Grouped circular data in biology: advice for effectively implementing statistical procedures

Lukas Landler, Graeme D. Ruxton, E. Pascal Malkemper*

*Corresponding author for this work

Research output: Contribution to journalArticlepeer-review

17 Citations (Scopus)

Abstract

The most common statistical procedure with a sample of circular data is to test the null hypothesis that points are spread uniformly around the circle without a preferred direction. An array of tests for this has been developed. However, these tests were designed for continuously distributed data, whereas often (e.g. due to limited precision of measurement techniques) collected data is aggregated into a set of discrete values (e.g. rounded to the nearest degree). This disparity can cause an uncontrolled increase in type I error rate, an effect that is particularly problematic for tests that are based on the distribution of arc lengths between adjacent points (such as the Rao spacing test). Here, we demonstrate that an easy-to-apply modification can correct this problem, and we recommend this modification when using any test, other than the Rayleigh test, of circular uniformity on aggregated data. We provide R functions for this modification for several commonly used tests. In addition, we tested the power of a recently proposed test, the Gini test. However, we concluded that it lacks sufficient increase in power to replace any of the tests already in common use. In conclusion, using any of the standard circular tests (except the Rayleigh test) without modifications on rounded/aggregated data, especially with larger sample sizes, will increase the proportion of false-positive results—but we demonstrate that a simple and general modification avoids this problem.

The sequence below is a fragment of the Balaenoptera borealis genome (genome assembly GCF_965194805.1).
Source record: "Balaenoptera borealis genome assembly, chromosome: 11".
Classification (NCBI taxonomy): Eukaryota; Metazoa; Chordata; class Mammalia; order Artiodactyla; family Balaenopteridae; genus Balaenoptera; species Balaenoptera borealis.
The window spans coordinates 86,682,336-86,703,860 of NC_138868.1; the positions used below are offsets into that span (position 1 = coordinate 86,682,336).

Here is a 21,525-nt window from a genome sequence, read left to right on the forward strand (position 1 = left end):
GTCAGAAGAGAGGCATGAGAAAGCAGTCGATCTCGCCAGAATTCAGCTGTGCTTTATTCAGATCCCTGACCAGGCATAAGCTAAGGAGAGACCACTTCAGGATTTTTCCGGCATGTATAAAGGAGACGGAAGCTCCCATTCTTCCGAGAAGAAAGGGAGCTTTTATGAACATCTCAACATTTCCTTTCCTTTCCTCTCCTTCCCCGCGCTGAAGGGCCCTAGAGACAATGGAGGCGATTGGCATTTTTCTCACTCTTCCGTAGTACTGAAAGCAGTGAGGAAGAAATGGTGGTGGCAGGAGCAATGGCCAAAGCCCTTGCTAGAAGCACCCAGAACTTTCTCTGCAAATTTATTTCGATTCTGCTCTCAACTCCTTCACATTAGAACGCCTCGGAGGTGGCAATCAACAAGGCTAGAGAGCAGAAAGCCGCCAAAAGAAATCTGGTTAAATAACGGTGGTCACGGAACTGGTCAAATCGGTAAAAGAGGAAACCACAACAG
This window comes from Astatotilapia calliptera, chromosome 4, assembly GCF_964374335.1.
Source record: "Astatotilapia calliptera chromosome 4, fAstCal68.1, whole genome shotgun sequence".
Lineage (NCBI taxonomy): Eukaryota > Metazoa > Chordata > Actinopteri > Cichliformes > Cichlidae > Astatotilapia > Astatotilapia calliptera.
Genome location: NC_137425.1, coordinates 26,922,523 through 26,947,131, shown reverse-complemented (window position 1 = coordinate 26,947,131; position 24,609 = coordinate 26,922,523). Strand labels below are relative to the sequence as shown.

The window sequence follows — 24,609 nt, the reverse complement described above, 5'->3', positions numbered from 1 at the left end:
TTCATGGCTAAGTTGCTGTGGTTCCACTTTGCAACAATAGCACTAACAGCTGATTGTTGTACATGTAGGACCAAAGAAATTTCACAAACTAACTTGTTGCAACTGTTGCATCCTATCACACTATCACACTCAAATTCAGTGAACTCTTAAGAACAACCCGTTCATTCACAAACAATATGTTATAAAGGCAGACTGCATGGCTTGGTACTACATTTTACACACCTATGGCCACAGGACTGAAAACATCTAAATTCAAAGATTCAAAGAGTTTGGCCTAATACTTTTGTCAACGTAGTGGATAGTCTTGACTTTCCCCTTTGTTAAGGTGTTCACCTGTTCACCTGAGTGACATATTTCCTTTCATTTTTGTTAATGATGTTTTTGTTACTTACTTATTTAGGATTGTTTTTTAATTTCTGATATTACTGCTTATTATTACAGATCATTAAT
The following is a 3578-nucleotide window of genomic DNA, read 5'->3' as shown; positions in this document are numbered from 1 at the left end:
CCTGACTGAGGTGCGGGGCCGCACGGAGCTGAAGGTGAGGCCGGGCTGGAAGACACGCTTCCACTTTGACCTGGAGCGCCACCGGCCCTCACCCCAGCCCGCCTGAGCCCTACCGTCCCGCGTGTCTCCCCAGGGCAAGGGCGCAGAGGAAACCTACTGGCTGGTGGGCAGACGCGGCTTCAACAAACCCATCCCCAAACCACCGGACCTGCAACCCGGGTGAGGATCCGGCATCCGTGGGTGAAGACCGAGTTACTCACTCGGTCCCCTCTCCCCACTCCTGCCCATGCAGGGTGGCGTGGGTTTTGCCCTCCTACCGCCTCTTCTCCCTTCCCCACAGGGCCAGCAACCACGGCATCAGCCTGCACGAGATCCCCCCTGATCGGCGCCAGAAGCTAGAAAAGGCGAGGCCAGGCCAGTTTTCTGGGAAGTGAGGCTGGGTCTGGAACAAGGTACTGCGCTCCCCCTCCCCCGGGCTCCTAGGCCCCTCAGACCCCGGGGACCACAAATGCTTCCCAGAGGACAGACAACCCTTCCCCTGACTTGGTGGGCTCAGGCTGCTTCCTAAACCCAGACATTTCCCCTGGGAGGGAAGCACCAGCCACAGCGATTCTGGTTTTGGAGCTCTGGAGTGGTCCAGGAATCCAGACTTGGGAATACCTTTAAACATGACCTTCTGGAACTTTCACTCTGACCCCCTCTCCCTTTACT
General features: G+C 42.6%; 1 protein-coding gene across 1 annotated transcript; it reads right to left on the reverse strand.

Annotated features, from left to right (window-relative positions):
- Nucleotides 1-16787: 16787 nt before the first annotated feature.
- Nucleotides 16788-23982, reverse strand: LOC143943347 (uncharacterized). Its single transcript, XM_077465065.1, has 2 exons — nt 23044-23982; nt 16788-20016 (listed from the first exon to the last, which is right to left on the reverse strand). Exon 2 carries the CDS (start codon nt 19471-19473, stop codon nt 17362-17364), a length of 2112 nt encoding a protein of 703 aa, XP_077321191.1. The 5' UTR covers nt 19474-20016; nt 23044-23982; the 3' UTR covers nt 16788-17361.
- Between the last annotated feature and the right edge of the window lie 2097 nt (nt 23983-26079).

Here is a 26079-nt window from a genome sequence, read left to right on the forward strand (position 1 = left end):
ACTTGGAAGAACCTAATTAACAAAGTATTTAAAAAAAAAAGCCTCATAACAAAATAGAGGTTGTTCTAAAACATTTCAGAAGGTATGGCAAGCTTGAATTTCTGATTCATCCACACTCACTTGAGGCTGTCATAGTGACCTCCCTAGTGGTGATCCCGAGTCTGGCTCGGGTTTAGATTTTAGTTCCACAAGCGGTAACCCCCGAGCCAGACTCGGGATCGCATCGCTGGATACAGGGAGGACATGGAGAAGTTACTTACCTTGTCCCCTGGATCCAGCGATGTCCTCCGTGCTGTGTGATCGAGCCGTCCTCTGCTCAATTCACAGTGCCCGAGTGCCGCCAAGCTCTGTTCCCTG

Original languageEnglish
Article number100
Number of pages8
JournalBehavioral Ecology and Sociobiology
Volume74
Issue number8
DOIs
Publication statusPublished - 20 Jul 2020

Keywords

  • Gini test
  • Hermans-Rasson test
  • Rao’s spacing test
  • Rayleigh test
  • Rounding error
  • Type I error

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